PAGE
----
What should be known about the differing toxicity profiles of the PARP inhibitors available in this setting?
Across the board for PARP inhibitors, we always think about thrombocytopenia, some anemia, fatigue, and gastrointestinal [AEs], such as nausea, vomiting, and diarrhea. We see those across the board in all of the different arms. For anemia, neutropenia, and the gastrointestinal symptoms, they seem to be pretty uniform in what was reported in the studies.
Olaparib in the SOLO-2 study reported a slightly lower rate of fatigue compared with the others, but it's hard to compare across studies. Maybe they were a different group of patients at baseline who were healthier or had a different amount of disease going into the study. It's kind of hard to know from that perspective, but olaparib possibly has less fatigue associated with it.
We do see a little bit of a difference in the thrombocytopenia rates across the PARP inhibitors, with niraparib having the highest reported rates of approximately 61% versus 8% with olaparib and 25% with rucaparib. However, as we continue to learn more about PARP inhibitors, we're noticing that a patient’s platelet [counts] and their weight when going into the study and starting treatment matters. As such, we’re identifying a group that probably should start [this drug] at a lower dose to decrease the thrombocytopenia [that we see].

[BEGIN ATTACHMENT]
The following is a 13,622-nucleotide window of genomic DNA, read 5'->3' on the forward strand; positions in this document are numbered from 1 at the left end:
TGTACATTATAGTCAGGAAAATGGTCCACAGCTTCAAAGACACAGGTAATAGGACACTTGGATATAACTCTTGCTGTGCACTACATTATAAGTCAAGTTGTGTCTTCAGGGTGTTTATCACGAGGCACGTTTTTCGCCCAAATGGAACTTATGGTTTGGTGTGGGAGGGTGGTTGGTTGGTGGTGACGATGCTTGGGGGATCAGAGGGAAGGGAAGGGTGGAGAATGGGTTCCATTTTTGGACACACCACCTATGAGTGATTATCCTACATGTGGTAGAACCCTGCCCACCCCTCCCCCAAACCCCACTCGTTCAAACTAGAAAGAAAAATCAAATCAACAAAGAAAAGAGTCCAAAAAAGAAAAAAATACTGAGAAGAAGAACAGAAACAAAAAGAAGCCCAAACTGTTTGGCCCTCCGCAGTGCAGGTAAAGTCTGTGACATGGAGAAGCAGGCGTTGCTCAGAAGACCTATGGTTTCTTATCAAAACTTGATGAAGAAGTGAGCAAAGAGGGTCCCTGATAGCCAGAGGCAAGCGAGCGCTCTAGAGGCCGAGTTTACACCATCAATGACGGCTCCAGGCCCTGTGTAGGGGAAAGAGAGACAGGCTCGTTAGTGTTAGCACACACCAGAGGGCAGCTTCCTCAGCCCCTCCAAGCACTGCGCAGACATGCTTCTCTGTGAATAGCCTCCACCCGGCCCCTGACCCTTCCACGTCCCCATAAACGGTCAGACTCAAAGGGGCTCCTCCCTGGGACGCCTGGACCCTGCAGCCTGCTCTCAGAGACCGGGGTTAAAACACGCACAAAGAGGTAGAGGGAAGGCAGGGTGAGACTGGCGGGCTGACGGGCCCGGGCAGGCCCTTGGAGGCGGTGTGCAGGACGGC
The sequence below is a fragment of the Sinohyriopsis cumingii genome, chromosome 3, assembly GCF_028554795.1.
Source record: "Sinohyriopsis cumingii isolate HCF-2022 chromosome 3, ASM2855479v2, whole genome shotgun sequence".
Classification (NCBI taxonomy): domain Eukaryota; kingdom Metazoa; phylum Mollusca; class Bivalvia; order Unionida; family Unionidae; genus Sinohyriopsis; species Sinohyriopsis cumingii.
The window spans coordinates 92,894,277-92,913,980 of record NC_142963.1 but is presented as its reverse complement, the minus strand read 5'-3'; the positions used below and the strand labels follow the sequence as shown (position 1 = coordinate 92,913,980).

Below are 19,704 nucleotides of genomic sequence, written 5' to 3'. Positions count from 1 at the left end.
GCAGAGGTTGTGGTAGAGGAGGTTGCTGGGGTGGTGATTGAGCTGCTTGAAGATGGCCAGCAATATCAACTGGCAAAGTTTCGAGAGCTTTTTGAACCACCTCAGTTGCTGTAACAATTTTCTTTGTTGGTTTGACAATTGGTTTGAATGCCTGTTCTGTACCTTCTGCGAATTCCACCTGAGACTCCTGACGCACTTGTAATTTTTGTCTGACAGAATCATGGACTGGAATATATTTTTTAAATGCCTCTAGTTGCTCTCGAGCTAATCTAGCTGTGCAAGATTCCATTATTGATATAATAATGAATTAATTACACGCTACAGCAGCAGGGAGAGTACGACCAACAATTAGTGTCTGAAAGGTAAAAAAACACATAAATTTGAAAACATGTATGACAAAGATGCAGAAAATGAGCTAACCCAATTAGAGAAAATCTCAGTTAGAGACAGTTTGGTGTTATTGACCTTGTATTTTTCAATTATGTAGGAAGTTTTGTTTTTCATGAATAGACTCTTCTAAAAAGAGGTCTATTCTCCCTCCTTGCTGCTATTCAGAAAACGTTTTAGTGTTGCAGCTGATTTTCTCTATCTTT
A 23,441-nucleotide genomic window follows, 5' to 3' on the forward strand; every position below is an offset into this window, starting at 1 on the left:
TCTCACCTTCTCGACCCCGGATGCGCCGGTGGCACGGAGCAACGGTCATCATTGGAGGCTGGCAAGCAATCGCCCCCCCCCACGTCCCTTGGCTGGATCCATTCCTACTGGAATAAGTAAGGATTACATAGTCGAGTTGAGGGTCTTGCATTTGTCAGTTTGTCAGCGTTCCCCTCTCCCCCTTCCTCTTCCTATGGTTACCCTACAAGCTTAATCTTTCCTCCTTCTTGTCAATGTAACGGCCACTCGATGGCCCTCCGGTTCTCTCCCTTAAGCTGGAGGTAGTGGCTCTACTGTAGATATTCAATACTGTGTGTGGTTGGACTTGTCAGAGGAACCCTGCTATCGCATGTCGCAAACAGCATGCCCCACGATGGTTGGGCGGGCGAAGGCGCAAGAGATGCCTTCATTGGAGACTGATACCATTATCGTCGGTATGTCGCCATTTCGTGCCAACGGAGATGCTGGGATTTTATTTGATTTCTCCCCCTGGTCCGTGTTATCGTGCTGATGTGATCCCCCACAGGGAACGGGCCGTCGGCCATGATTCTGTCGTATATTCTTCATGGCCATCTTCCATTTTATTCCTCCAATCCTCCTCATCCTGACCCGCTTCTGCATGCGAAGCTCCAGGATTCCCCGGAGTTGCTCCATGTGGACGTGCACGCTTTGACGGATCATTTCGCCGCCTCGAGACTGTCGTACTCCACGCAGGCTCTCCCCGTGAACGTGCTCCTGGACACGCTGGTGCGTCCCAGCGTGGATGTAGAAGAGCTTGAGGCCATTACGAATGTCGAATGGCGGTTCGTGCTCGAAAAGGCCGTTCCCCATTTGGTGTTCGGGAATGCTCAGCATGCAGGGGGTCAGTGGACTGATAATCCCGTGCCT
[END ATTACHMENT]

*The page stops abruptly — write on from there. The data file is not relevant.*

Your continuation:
Hypertension was reported with olaparib and niraparib, but not with rucaparib. Rucaparib did, however, have higher rates of elevated liver enzymes, [but that appeared to be manageable] by holding the drug. Some slight differences do exist, but they are very similar across the board.
Is there anything else that you would like to add?
There is definitely a role for using maintenance therapy in patients with platinum-resistant ovarian cancer, whether or not it is an angiogenesis inhibitor or a PARP inhibitor. They both appear to result in an improvement in PFS for patients, and overall, they are really well tolerated.